In Part 1 of this series, we discussed basic accounting concepts like the Accounting Equation. From there we identified the different Account categories and how transactions are placed under Debits or Credits.
You may be thinking, “Ok good, I get why this is being used by companies and banks, but this does not apply to me!“. Perhaps you may be right, but have you asked yourself these questions before?
- How much did I receive as salary this year?
- How does it compare to my earnings from my side business?
- I have been paying my car loan for quite some time now. How much did I pay for it so far and what is left to pay?
- Considering everything including non-cash assets, what is my net worth?
These questions are easily answered if you are recording everything using a double-entry system.
Accounting Concepts Review
We can start by defining some example Accounts that we need for recording our transactions:
- Salary (Revenue Account) – this is where your salary goes when you receive your paycheck
- Savings (Asset Account) – your savings account in the bank
- Car Loan (Liability Account) – your car loan
- Bills (Expense Account) – monthly bills
- Salary Loan (Liability Account) – loans from the bank
Based on the Account category, transactions go into the Debit or Credit column depending on how the transaction affects the balance. To recap:
|Account Category||Increases On||Type|
|Asset Accounts||Debit||Debit Balance|
|Liability Accounts||Credit||Credit Balance|
|Equity Accounts||Credit||Credit Balance|
|Revenue Accounts||Credit||Credit Balance|
|Expense Accounts||Debit||Debit Balance|
Personal Accounting Examples
Now that we have our Accounts set up, we can now start recording transactions. Let’s begin with a few examples:
Receiving your Monthly Salary
When you receive your salary, it normally goes to your bank account (your Savings account). This increases the money in your Savings account, and since an Asset account increases on Debit (Debit balance), we put it under the Debit column.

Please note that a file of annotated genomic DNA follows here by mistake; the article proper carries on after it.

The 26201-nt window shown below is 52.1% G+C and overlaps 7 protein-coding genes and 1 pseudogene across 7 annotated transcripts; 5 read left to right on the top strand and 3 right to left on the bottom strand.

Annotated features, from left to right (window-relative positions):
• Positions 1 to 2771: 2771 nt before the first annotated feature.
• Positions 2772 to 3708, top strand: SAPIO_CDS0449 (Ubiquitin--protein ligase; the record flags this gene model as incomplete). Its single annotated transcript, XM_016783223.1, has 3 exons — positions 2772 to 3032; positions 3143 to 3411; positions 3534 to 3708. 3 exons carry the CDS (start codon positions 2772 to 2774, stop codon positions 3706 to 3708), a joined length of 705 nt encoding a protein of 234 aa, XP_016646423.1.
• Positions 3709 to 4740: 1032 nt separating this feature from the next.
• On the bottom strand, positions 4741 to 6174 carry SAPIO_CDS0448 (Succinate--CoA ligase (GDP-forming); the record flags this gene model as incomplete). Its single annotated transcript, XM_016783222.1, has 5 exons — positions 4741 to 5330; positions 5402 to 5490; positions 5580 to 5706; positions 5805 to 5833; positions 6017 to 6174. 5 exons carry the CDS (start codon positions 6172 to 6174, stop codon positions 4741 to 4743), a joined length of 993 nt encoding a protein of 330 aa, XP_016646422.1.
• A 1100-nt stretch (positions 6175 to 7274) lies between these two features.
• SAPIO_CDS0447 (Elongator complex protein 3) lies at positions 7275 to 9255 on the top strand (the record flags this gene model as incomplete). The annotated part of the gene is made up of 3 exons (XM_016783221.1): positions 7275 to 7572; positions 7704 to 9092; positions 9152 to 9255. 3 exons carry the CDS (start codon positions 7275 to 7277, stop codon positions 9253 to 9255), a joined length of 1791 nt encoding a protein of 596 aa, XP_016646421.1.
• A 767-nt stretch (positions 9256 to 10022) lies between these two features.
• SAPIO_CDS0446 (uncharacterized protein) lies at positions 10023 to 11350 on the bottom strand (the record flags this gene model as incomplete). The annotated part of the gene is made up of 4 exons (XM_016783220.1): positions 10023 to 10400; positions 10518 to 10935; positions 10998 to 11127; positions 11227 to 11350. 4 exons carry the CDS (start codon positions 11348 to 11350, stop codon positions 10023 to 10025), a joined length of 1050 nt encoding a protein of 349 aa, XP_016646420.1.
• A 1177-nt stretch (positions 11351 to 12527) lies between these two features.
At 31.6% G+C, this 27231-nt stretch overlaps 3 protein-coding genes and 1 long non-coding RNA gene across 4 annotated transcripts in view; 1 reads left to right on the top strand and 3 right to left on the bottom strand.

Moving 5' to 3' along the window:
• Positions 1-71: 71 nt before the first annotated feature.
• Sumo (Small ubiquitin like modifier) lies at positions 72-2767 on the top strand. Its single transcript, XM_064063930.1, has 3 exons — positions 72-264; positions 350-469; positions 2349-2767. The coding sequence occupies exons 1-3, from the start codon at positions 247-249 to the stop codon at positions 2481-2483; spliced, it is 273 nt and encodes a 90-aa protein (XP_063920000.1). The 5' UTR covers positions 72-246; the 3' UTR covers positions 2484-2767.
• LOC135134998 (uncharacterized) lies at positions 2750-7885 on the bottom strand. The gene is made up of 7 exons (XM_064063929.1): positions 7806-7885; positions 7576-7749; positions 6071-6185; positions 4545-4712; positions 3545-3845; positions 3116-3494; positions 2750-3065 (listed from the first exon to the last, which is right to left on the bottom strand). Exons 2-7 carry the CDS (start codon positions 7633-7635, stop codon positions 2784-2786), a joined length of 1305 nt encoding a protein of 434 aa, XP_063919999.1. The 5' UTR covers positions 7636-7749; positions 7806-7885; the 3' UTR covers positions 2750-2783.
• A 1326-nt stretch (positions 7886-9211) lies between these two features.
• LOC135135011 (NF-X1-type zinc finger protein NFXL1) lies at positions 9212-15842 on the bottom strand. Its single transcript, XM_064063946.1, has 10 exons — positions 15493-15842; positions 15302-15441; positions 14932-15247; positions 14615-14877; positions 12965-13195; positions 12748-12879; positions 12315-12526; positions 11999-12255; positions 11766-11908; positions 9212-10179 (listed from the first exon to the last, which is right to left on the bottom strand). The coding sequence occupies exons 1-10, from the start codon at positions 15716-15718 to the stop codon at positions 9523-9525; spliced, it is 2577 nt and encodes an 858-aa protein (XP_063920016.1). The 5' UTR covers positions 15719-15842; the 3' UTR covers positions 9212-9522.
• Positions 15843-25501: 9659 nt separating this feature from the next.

Now a Debit transaction must have a corresponding Credit transaction. Here, we will put it under the Salary account. The Salary account (Revenue Account) increases on Credit (Credit balance), so we put it under the Credit column. Note that the Salary account records all of our “revenues”, so this means that we have a “revenue” of 30,000 that came as our salary.
Paying your Car Loan
The following day, our automated debit arrangement kicks in for our car loan. In this case the money comes out of our Savings account and goes to the bank.
Since the Savings account, being an Asset, decreases on Credit, the loan payment is recorded under Credit. The corresponding transaction for the Car Loan account (a Liability) is on the Debit side. Since Liability accounts increases on Credit, this means that our total loan obligation has decreased.
Paying your Electric Bill
When we pay our bills, the transaction looks similar to paying our car loan, except that the other account is our Bills account (Expense) instead of Car Loan (Liability). However, the difference here is an Expense account increases on Debit, while a Liability account increases on Credit.
Therefore when we pay our bills, it means that our expense account increases as well. This records the total amount that we have paid for Bills. Compare it to the Car Loan account that records the total remaining amount that we have to pay for the loan.
Getting a Loan from your Bank
As the middle of the month comes, you feel that your money will not be enough to pay for an unexpected expense, so you decided to get a loan from your bank. Here, the money goes directly to your Savings account, which means an increase and therefore goes into the Debit column. The corresponding Credit column goes to your Salary Loan account (Liability), which also increased the amount that you owe by the same amount.
Paying back your Loan